Sunday, October 11, 2009

Back on Solid Land!

Here are a few photos of our last day packing and of the entire team of scientists on the cruise.

Hg Team of scientists. From Left to Right, bottom row: Dr. Geraldine Nogaro, Katlin Bowman, Lisa Romas, Melissa Tabatchnick, Michael Finiguerra, Kathleen Munson, Susan Gichuki. Left to right, top row: Dr. Carl Laborg, Dr. Chad Hammerschmidt, Tristan Kading, Allan Hutchins, Lynne Butler, Dr. William Fitzgerald, Prentiss Balcom. Absent - Jenay Guardiani Aunkst.

Gale wind warning toward the end of the cruise

Jenay packing.

Melissa packing up her room.

Geraldine finishing up her experiments.
Well, we returned to port earlier than anticipated due to the gale winds and 20 foot swells. Much to my chagrin, I spent my last few days in the hold, sleeping and trying to quell my motion sickness. By the end of the cruise, I wanted so badly to stand on solid ground! This was in stark contrast to the previous cruise when I did not want to leave the ship! It's amazing how we are always subject to the power of mother nature. Although she made this cruise more difficult, it will prepare us for yet another cruise that the WSU team will be taking in June 2010.

We would like to extend our appreciation to the National Science Foundation for funding our research on mercury cycling in the oceans. Thank you, NSF!

Lisa's Inhibitor Experiments

Part of my reason for participating in the cruise is to collect samples for my Master's thesis project. It is hypothesized that bacteria are responsible for methylating mercury, or converting it from its inorganic form to its toxic form, MMHg. The current paradigm is that sulfate-reducing bacteria (i.e., bacteria that use sulfate to obtain their energy and live in hypoxic or anoxic sediments, such as sediments at the bottom of the ocean which have little or no oxygen and are disturbed rarely) are the primary functional group of bacteria methylating mercury to MMHg. However, recent studies have shown that other groups may be responsible (such as iron-reducers). The purpose of my thesis work is to figure out who is methylating mercury in various environments. I do this by adding inhibitor or promoter solutions to my samples to try and target specific groups. I also add stable enriched isotopes (not radioactive ones!) that allow me to track how much mercury is methylated and how much MMHg is demethylated (which, in combination, tell me what net methylation is like). Basically, I am seeking to answer the question, "Who is primarily responsible for converting mercury to its toxic form in the oceans?"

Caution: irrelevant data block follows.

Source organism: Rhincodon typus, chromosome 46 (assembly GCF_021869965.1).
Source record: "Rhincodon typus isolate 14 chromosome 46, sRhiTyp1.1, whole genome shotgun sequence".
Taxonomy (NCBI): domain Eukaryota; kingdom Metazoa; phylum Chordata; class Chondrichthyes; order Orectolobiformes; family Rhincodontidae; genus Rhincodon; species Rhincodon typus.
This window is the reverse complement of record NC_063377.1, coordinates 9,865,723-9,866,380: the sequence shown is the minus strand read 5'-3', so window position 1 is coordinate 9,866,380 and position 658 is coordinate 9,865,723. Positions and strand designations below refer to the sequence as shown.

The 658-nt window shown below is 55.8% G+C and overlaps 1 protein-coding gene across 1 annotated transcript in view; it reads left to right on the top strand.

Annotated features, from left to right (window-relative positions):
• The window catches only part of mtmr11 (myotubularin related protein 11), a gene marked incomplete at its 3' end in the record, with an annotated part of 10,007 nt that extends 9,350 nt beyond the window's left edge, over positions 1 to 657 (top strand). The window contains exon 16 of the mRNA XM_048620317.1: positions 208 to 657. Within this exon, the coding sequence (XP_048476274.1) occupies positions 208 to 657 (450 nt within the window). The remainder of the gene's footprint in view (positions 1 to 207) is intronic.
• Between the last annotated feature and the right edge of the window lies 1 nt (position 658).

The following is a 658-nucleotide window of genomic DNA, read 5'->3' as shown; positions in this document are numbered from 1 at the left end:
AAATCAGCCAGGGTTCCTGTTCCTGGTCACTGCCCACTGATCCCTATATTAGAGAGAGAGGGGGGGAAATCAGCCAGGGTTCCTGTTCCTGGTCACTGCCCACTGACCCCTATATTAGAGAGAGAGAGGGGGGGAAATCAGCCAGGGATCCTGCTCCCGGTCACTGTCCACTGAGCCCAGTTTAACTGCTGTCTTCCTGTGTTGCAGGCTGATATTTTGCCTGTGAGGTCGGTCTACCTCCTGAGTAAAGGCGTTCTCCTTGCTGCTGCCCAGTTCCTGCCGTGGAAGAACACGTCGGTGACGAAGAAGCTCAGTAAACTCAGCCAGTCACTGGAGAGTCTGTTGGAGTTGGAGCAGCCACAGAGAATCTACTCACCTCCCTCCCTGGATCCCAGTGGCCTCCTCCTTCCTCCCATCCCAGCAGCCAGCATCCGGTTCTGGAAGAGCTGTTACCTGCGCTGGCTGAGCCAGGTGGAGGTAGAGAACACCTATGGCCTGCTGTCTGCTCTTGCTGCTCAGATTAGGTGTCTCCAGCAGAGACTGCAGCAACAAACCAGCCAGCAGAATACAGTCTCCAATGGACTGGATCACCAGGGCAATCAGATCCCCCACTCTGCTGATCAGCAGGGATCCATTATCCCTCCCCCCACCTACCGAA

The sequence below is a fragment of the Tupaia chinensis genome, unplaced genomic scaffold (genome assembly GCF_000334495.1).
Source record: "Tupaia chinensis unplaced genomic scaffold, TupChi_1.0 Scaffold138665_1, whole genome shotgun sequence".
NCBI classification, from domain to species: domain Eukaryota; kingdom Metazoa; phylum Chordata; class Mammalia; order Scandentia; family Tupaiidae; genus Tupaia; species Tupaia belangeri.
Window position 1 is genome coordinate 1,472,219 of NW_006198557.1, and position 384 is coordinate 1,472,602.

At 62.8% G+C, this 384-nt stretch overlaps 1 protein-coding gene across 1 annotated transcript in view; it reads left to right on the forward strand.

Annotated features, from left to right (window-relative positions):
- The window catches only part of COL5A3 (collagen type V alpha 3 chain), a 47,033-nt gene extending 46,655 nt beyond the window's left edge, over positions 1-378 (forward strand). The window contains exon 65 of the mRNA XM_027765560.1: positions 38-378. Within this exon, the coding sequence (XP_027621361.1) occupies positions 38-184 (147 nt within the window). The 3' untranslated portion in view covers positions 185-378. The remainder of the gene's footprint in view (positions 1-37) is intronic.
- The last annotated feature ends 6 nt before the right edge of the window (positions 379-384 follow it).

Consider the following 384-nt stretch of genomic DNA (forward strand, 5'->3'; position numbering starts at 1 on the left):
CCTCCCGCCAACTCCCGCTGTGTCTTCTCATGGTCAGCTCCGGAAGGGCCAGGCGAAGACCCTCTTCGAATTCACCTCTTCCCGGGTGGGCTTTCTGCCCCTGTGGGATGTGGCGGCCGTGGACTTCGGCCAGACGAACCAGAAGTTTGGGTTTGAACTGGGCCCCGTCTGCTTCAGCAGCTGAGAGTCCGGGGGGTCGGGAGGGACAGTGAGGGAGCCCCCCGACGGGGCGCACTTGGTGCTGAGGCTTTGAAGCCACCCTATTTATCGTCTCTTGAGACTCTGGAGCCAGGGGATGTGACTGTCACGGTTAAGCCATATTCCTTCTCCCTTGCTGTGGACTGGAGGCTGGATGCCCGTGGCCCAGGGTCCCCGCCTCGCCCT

I start by collecting sediments as a part of the box coring team (first photo). Then, I homogenize my sediment by mixing it well in a nitrogen filled glove-box (second photo). I feel like a kid playing with mud! (third photo). Meanwhile, I make my inhibitor and promoter solutions (fourth photo). I add the sediment to my sample bottles (fifth photo), add 25 mL of a solution to each bottle, cap them, and flush the headspace with nitrogen gas to get rid of oxygen (sixth photo).
When I return to the WSU laboratory, I will analyze the isotope concentrations using our ICPMS instrument. I look forward to seeing what I find!

Monday, October 5, 2009

Pulling in the box corer!

Rough Seas

Box Corer 0
Ocean 1

We currently are at Station 17 which is about 4200 meters deep. The winds are 25 knots and the ocean swells are between 5-8ft. The waves are crashing over the back and sides of the boat creating some pretty challenging working conditions. We just finished box coring which was about an hour and a half ride to the bottom and the same coming up. From inside I watched the progress of the corer from the sound transmissions of the pinger and also kept an eye on the tension of the line. The tension reached over 4000lbs and showed continuous spikes as the boat bobbed up and down. In calm conditions, a clear drop in tension can be seen when the corer hits the bottom but today, it was almost impossible to tell when/if that happened. When the box corer reached the surface it was mangled and barely in one piece. There were bolts that had been stripped and bent and a few that were even missing, the pinger was hanging on from one arm and the actual box itself was cracked along one of the sides. The force from the waves may have caused the box to trigger on the way down, opening and slamming shut each time the boat rose up and crashed down. It is also possible that the box was dragged along the bottom.

None of the damage is unrepairable, and if necessary it all could be fixed at sea. However, the weather is projected to get much worse and the captain wants to head for the coast by 8AM Tuesday morning. On Wednesday we will be facing 40 knot winds and 15-20ft swells and unless that changes this will probably have to be our last station.


Sunday, October 4, 2009

Sending the box corer down!

Paul (Endeavor crew), Allen (UConn) and Dr. Hammerschmidt are attaching a "pinger" to the box core line. This sits 75 meters above the box corer and emits sound that can be tracked by the ship's computers to tell how far from the bottom the box corer is.